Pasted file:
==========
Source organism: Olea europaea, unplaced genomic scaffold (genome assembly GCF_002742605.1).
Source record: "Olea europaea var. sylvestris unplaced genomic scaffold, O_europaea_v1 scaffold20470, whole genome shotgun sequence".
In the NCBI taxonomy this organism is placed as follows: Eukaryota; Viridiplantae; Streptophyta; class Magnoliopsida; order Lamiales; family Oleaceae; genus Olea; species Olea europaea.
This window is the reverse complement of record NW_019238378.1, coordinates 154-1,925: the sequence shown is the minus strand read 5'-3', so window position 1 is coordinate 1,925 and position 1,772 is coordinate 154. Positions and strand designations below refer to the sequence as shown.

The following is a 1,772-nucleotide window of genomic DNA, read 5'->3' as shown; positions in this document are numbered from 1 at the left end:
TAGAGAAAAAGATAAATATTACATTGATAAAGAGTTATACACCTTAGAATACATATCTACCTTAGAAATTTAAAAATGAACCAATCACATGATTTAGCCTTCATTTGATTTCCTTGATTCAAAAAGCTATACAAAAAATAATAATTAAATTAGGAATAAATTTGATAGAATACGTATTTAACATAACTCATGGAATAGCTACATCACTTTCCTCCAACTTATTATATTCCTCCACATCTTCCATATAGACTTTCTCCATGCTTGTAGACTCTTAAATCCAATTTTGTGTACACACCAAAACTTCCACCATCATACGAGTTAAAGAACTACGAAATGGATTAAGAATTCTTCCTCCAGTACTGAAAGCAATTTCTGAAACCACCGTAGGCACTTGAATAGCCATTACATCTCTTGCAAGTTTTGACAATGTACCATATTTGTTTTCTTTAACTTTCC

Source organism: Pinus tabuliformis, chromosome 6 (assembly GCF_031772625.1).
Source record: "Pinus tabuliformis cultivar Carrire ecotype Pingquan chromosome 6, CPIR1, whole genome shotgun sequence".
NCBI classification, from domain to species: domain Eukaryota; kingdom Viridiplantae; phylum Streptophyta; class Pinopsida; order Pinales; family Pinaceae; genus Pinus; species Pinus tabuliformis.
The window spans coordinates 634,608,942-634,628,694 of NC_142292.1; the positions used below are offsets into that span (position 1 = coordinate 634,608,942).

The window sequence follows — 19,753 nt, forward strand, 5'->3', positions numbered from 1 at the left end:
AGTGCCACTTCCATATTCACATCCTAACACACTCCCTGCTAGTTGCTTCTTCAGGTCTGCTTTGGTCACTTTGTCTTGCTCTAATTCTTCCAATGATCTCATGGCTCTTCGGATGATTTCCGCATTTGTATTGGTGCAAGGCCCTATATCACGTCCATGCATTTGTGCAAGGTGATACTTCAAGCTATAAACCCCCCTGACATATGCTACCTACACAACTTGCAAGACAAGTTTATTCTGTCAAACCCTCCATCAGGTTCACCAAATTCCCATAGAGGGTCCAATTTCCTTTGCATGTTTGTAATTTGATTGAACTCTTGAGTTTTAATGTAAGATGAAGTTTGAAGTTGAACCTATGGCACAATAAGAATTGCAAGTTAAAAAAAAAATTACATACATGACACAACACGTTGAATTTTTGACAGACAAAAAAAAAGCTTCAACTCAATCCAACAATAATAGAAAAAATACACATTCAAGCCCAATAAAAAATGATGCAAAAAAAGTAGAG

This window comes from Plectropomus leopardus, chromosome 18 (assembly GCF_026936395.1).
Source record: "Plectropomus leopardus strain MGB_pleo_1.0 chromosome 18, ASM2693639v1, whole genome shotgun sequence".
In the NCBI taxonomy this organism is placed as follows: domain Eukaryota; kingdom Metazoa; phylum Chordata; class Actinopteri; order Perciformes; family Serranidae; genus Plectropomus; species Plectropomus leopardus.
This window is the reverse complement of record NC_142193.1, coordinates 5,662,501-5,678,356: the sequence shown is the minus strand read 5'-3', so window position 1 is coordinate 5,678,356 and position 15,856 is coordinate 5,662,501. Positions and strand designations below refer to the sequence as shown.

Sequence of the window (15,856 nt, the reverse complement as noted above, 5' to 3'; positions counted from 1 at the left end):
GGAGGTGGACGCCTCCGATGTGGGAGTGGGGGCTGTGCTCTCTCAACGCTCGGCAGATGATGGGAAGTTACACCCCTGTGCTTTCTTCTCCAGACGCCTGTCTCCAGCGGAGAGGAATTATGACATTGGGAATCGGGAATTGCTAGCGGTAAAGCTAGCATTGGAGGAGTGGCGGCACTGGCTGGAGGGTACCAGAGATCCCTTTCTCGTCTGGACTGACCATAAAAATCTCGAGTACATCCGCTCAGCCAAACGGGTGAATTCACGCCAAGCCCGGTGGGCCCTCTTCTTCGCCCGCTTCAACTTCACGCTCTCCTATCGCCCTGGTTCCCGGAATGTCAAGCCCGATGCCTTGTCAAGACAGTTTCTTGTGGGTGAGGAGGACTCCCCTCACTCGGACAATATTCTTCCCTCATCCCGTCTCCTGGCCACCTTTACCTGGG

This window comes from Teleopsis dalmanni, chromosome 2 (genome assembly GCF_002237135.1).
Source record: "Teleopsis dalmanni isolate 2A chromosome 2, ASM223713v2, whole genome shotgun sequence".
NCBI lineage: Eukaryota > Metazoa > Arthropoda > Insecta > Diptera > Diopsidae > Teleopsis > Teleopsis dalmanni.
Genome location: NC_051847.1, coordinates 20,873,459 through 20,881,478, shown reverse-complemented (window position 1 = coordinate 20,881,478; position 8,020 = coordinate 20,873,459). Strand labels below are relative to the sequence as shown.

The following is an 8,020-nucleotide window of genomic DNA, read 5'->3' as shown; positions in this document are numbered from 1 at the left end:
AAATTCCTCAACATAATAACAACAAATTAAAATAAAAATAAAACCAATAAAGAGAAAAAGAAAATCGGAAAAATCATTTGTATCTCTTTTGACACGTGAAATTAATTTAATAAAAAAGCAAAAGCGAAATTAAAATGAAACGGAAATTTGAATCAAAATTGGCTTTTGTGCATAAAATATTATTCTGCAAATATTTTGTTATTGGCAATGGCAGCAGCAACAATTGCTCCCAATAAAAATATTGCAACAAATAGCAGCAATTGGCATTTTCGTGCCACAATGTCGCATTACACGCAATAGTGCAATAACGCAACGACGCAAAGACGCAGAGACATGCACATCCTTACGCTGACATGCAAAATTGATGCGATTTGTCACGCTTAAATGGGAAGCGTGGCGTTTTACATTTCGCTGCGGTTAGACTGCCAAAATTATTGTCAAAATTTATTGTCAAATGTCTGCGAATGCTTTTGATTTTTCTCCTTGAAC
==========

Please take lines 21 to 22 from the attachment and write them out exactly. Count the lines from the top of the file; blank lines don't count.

NCBI lineage: Eukaryota > Metazoa > Arthropoda > Insecta > Diptera > Diopsidae > Teleopsis > Teleopsis dalmanni.
Genome location: NC_051847.1, coordinates 20,873,459 through 20,881,478, shown reverse-complemented (window position 1 = coordinate 20,881,478; position 8,020 = coordinate 20,873,459). Strand labels below are relative to the sequence as shown.